While Schwarzhoff said that Microsoft's strategic partnership with Nokia has helped make WP7 the third most popular mobile platform, behind iOS and Android, he said he believes Microsoft will face continued difficulty as it tries to catch up. That's what the survey respondents appear to believe as well: Some 60% of them doubt that Microsoft will be able to catch up to Apple or Google. And this may well be a self-fulfilling prophecy because 46% of developers say they're too busy worrying about iOS and Android to devote attention to other platforms.
Mobile development is moving away from monetization through app sales toward revenue generation from multiple streams, including advertising and social tools that promote in-app purchasing, Schwarzhoff said.
Mobile developers also are thinking about apps more as mobile clients for cloud services than as self-contained programs. According to the survey, 84% of respondents expect to connect their apps to public or private cloud services.
Android improvements will come, eventually. Nielsen is reporting that 50% of all smartphones purchased in the U.S. in the last six months were Android phones. The Android tablet picture is bound to improve as well. But while Google and its partners get their acts together, Barnes & Noble's Nook appears to be quietly thriving.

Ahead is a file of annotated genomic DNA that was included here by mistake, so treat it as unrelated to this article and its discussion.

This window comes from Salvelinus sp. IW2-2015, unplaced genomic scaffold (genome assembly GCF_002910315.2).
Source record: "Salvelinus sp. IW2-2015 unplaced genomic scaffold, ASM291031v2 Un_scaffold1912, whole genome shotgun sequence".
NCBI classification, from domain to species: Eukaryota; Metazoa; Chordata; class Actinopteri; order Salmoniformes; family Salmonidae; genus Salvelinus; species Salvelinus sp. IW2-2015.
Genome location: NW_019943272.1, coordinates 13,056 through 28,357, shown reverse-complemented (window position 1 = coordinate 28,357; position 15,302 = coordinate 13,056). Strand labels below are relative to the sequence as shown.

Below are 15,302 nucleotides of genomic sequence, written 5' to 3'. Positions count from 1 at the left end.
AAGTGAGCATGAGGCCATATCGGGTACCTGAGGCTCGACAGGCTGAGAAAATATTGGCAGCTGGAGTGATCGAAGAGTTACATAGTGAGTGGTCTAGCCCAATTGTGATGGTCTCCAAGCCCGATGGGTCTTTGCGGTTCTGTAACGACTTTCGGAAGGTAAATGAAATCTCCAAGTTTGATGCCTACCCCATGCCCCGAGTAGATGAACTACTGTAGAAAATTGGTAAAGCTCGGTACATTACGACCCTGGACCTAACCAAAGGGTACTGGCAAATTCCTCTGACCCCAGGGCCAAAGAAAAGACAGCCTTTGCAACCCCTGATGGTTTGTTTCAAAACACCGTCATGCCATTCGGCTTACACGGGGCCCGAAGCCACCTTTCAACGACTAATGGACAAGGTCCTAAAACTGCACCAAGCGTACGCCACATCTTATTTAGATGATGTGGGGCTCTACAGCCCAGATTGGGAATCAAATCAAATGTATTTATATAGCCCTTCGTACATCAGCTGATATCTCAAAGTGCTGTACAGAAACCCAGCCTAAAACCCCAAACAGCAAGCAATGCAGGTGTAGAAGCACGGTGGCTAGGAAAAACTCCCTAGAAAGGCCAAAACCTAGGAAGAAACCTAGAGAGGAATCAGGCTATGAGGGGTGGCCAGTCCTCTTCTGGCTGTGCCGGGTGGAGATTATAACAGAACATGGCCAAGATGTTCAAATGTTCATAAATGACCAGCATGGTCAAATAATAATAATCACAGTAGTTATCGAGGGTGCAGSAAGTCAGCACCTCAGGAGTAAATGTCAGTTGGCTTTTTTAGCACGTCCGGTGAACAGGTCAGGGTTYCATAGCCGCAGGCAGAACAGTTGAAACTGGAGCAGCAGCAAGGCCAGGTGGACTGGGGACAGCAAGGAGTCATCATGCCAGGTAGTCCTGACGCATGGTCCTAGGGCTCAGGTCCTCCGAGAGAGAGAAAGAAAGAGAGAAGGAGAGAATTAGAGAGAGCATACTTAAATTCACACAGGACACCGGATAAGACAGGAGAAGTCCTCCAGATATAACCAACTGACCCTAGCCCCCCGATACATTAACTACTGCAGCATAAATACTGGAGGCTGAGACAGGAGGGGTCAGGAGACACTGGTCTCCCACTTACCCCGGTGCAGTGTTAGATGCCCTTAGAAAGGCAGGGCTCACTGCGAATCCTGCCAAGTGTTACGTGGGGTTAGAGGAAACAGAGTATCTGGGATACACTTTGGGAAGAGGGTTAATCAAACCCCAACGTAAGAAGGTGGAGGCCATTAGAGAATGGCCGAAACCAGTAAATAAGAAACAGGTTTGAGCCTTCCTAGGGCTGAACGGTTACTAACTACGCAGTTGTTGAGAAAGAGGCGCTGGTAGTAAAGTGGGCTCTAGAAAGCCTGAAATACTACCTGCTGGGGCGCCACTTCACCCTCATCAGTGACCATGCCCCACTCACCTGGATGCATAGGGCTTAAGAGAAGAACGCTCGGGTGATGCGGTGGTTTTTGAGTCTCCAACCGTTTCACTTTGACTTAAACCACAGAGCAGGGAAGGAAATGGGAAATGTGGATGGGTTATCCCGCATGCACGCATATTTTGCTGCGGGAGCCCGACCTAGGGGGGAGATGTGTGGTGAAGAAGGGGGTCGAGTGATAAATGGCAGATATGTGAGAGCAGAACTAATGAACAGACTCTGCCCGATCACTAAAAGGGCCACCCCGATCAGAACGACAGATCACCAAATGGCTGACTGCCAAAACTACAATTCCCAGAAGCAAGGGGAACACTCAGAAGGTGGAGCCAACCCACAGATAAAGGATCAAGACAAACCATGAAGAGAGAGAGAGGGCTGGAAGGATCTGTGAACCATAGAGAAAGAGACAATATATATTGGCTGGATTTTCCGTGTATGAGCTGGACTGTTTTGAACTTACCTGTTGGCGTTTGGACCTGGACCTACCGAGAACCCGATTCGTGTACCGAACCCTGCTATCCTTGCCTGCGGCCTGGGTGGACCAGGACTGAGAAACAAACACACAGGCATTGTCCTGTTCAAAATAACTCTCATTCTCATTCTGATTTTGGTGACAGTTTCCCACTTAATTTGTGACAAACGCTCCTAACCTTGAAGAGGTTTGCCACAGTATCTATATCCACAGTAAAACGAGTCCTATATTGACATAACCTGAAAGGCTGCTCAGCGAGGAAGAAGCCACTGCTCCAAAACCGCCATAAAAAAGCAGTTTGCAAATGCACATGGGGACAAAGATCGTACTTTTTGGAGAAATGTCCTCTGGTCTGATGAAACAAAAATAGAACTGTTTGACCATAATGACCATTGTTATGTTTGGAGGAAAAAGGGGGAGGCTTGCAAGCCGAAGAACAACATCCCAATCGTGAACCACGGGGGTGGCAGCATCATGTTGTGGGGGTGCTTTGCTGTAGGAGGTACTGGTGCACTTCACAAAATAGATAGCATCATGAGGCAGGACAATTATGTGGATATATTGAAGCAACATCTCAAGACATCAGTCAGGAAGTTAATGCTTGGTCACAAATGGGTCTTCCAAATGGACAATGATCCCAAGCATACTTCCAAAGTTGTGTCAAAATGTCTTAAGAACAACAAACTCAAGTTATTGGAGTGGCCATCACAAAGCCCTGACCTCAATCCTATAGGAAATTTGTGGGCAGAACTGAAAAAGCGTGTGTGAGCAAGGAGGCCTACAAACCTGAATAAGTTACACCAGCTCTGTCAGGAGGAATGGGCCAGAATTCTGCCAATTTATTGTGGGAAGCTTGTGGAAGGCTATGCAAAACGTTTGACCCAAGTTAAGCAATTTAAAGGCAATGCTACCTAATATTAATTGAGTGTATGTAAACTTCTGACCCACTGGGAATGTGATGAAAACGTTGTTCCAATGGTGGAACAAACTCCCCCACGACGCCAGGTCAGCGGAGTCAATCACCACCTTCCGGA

On Monday, Barnes & Noble updated its Nook Color operating system to Android 2.2 and launched its Nook App Store while opening its tablet up to outside developers. The company is selling some 2 million digital book titles, but it is only offering 125 Android apps at the moment. For developers, that represents an opportunity.
To help stock its app store, Barnes & Noble is looking not only to Java-based Android developers, but to mobile developers who prefer third-party frameworks that allow them to write code that can be reused on multiple platforms. The company is supporting Adobe AIR for Android, Ansca Moble's Corona SDK, Mono for Android, PhoneGap, and Unity: Android as alternative development tools.
Carlos Icaza, co-founder and chief evangelist for Ansca Mobile, which has just released a version of its Corona SDK for the Nook Color, said in a phone interview that he has seen a very positive response from the Corona developer community because they appreciate having another venue to monetize their apps. He also cites the Nook's well-defined niche--it's an e-reading tablet--as something that's attractive to developers. Developers appreciate being able to target a specific demographic for e-books and interactive content, he said.
Icaza said he expects the Android tablet market to improve over time, but believes there will be problems while manufacturers fight both among themselves to differentiate their tablets and with Apple for leadership in the market.
"It's getting too crowded in the tablet market," he said. "Everybody has to fight against each other before their can turn their guns on Apple."
The competition at the moment among Android tablet makers, he said, is too much about differentiation through features and not enough about the whole user experience. Over time, he expects that the larger vendors will become more like Apple by seeking to control the whole experience, either through their own operating systems or by adding layers atop Android that enforce their own unique value proposition.